The man who stands between us and the triumph of Trump reality is himself a creature of the political class, a six-term senator and three-time presidential contender who has worked in politics his entire adult life. To defeat a sitting president unbound by facts, truth, and reality, Joe Biden is trying to hold together a center that may or may not exist anymore in American political life, and pull the country back from the brink of splitting beyond repair.
On paper, Biden enters the final leg of this endless campaign in possibly the strongest position of any challenger in modern times. His opponent has never once hit the 50-percent mark in Gallup’s presidential-approval ratings. On Trump’s watch, in a matter of months, Covid-19 vaporized the national GDP by a staggering 33 percent and took 20 million jobs with it, erasing all employment growth going back to the 2008 financial crash. The deep-seated animosity so many people — including some Democrats — felt for Hillary Clinton doesn’t seem to apply to Biden. The energy among Democrats to defeat Trump is so astronomical that Biden and his running mate, Sen. Kamala Harris, the first woman of color on a major-party presidential ticket, raised $364.5 million in the month of August alone, a new record. The demographics of the country should also play into Biden’s hands. The Republican Party has won the popular vote in a presidential election only twice in the past 32 years. Without the Electoral College, the two most destructive presidents in recent history, George W. Bush and Donald Trump, would never have been elected.
But we do have the Electoral College, and it means that Biden can’t afford a razor-thin margin of victory in the popular vote and a repeat of 2016 or 2000. In practical terms, the challenge that Biden faces is not only galvanizing his party’s most reliable voters in cities like Milwaukee, Detroit, and Philadelphia, but also winning back voters in the suburbs and rural counties where Trump trounced Clinton four years ago.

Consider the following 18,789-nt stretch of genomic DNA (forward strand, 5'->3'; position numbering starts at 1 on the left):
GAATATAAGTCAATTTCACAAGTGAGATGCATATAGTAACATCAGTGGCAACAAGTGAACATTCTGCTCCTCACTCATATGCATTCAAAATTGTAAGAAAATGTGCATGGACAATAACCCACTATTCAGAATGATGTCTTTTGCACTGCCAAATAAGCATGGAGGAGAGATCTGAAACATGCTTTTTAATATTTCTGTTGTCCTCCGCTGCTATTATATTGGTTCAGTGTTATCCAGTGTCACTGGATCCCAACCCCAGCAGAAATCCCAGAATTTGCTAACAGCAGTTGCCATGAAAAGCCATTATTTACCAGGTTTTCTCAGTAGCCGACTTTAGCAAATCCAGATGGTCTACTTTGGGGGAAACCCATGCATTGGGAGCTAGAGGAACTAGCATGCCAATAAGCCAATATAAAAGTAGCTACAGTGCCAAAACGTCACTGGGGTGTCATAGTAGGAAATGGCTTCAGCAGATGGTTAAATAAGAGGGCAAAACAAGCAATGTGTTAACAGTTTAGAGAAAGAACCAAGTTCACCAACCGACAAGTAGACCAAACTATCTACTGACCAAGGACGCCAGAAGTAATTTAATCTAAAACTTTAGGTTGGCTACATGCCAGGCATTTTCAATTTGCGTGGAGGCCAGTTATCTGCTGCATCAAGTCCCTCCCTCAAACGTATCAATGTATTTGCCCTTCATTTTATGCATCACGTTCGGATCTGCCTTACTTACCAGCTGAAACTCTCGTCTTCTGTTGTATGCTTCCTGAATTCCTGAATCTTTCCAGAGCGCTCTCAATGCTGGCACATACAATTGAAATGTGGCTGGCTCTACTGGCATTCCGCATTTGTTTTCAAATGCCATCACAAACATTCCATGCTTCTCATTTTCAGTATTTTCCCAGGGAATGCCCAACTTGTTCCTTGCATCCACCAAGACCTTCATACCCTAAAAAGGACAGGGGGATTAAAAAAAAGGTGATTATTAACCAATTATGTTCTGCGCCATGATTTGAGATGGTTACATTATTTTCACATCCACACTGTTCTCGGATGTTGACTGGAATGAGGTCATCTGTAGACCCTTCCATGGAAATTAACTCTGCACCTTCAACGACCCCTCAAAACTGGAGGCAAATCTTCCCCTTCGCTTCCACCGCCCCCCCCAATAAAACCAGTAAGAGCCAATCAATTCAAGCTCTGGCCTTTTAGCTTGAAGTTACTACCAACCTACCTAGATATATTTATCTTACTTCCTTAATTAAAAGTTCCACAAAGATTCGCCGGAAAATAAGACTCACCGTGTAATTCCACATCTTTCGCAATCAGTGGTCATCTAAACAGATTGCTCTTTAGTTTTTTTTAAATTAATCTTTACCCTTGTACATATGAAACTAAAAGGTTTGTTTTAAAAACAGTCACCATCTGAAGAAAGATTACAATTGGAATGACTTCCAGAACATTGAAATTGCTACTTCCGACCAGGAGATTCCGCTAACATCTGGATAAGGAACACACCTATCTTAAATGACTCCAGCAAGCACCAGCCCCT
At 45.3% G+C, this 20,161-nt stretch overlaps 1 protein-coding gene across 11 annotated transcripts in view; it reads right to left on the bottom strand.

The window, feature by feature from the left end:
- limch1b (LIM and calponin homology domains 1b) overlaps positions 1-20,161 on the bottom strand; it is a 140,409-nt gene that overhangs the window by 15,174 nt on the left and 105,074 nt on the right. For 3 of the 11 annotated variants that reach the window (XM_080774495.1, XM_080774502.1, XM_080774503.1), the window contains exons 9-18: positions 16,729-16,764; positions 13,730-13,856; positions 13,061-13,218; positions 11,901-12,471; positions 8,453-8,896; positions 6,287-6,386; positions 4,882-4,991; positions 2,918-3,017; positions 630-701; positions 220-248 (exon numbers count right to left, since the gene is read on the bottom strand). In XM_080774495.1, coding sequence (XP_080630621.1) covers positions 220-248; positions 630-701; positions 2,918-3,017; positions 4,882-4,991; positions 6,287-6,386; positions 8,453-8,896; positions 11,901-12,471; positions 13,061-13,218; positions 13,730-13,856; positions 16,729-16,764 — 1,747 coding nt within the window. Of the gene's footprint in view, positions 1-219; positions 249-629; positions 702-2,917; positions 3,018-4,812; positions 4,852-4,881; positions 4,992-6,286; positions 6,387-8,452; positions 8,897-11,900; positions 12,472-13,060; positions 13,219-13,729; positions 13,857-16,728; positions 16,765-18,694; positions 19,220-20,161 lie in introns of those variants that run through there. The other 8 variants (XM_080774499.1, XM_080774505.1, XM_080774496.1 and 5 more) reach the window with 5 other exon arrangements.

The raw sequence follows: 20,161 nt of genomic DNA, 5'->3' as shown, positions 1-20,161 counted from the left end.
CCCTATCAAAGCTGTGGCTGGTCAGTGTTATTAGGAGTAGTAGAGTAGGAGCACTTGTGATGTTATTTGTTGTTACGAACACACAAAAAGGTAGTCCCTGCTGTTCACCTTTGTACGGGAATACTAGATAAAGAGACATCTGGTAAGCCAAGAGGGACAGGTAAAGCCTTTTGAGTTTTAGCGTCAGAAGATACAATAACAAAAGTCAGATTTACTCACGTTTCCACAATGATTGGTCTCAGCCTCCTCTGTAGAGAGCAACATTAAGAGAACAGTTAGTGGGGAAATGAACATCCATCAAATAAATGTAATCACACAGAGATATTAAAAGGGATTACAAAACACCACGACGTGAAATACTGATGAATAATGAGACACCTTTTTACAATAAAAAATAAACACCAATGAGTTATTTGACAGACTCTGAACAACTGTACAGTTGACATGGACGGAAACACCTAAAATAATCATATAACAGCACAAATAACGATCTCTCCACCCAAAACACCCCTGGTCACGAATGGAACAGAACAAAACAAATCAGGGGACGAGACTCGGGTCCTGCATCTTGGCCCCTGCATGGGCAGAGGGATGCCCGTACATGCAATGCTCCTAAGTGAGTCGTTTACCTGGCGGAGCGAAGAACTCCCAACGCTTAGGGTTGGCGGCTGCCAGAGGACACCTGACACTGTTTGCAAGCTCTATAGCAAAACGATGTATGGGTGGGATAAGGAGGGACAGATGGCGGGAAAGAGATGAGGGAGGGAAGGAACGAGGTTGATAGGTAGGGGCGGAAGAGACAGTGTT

Biden’s pitch to these voters is more about values and patriotism than any specific policy agenda. From the day he entered the race 18 months ago, he has vowed to “restore the soul of our nation” and bring decency back to the presidency. His campaign has unveiled ambitious proposals on clean energy, green jobs, affordable housing, and closing the racial wealth gap, but he doesn’t often mention these in his speeches. At its core, the animating message of Biden’s candidacy — a return to a kinder, calmer, and more peaceful era — is itself a kind of magical thinking, a nostalgic kumbaya to a bygone era.
In the face of Trump’s strategy of activating his most loyal voters, Biden is appealing to a much larger audience and trying to give the impression of a big-tent Democratic Party that welcomes disillusioned Trump voters and independents into the fold. At the Democratic National Convention, an anti-union, anti-abortion former Republican governor in John Kasich spoke alongside a Democratic socialist and liberal celebrity in Rep. Alexandria Ocasio-Cortez.
Biden’s standing in Florida, arguably the most important state in the entire race, illustrates both the promise and pitfalls of this approach. Steve Schale, a strategist who works for Democrats in the state (including a pro-Biden super PAC), says Biden is seeing stronger support from college-educated white voters and even non-college-educated women than Clinton did, while his backing among Florida’s Hispanics has lagged. Winning Florida, Schale explains, will come down to places like Pasco County, an exurban swath of land north of Tampa that’s home to more than half a million people and hasn’t gone for a Democratic presidential contender since Al Gore in 2000. Biden almost certainly won’t win Pasco; it’s a matter of narrowing the margin of defeat. Barack Obama lost Pasco by 8,000 votes in 2008 and 14,000 in 2012; Clinton lost by 52,000. “In a place like Pasco, do we get back to what Obama did? No,” Schale says. “But if we get back three or four percentage points, that’s a big deal.”